Portrait of Matthew Smith

Matthew Smith



I work in the Computational Science Lab at Microsoft Research, committed to improving society’s (people, businesses, governments) abilities to predict geotemporal phenomena (properties and processes that can be associated with geographical space and time). I’ve worked in both theoretical and applied ecological science since I left high-school and have come to realise the enormous untapped value in predictive models of ecological and environmental systems. I aim to unleash that potential on the world. In recent years, I’ve also discovered so many other geotemporal phenomena that we can predict, anticipate and make decisions about much better than we have done to date, especially in the domains of agriculture, utilities and energy, to name some major business sectors.

Shortly after I started at Microsoft I data-constrained models of infectious disease dynamics in wildlife populations to understand the infection mechanisms (Smith et al. 2009). To our surprise these showed remarkable predictive accuracy over 6 years of prediction (they were not trained for this). I turned my focus to the global carbon cycle where we produced the world’s first fully data constrained global land carbon model (Smith et al. 2013). This shows high accuracy at predicting carbon storage around the world. I then turned to marine ecology to test our new modelling environment in its ability to support research in data constrained modelling. That model shows great skill at forecasting marine plankton dynamics over multiple years (Smith et al. 2015)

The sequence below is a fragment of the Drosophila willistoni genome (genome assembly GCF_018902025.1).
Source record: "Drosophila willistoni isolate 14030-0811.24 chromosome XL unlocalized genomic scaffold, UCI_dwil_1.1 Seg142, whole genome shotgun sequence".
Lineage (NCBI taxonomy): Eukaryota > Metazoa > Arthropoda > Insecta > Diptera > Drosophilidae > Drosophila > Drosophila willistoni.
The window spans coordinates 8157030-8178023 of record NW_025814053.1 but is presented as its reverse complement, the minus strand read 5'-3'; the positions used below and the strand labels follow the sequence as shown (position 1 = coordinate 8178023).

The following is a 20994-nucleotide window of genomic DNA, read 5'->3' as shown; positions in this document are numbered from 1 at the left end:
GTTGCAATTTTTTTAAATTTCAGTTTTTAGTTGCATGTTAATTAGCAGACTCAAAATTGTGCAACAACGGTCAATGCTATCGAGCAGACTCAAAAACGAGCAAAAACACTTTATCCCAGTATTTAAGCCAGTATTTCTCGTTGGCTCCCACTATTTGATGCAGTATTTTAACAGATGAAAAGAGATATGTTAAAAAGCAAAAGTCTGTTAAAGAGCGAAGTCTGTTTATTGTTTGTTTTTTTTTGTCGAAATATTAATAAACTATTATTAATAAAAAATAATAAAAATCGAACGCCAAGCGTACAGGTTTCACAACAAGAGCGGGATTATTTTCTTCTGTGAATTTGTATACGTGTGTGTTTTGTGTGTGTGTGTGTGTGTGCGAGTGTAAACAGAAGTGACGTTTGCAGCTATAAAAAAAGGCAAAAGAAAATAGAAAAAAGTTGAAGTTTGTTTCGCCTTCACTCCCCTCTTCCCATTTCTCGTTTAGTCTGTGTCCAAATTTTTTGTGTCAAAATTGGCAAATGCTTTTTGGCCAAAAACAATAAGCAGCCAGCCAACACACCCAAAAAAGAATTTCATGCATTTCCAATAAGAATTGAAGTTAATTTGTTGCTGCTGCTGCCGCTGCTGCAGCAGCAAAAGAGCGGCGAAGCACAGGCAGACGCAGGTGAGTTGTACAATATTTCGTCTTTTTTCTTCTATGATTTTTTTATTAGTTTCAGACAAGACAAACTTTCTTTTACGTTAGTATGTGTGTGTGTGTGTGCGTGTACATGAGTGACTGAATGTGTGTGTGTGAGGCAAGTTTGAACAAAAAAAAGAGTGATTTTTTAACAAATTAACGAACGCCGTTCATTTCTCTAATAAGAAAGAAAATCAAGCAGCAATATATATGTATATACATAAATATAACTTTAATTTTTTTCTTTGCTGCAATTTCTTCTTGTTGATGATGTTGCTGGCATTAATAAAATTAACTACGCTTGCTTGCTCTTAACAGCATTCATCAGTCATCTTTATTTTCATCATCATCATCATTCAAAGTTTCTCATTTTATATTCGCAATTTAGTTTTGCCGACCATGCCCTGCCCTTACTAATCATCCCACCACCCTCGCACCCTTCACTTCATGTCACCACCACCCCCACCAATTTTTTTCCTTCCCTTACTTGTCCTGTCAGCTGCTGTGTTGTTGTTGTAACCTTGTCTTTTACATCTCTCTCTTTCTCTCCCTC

I’m currently working on some research projects with UK companies to investigate the value of predictive models of geotemporal phenomena to their businesses. While doing that I maintain research interests in predicting crop dynamics, carbon and vegetation, human responses to climate change, and ecosystem structure and function.






As a kid: always looking for explanations for patterns in the natural world.

Revelation: shocked to discover at university that ecology was not taken seriously as a quantitative discipline. I was determined to be an ecology forecaster

First attempts: determination to hone my quantitative skills led to research projects involving individual based models of crops. A stint at the Royal Botanic Gardens Kew was my “Beagle Voyage” inspired me to do my first major research project as an undergraduate – combining my knowledge of modelling plants with theories of evolutionary specialisation to predict how plants evolve around the world by evolving virtual plants in virtual worlds.

Back to school: Troubled by the lack of depth in my ability to connect that research with the real world I went back to RBG Kew as implementer of a number of conservation projects. After two years I undertook a PhD in mathematical ecology at Heriot-Watt University to hone my mathematical skills.

On with business: three years later I joined Microsoft Research with a new skills set and buzzing with ideas about how to make ecological predictive models better shadow reality – it was time to get serious about ecological prediction!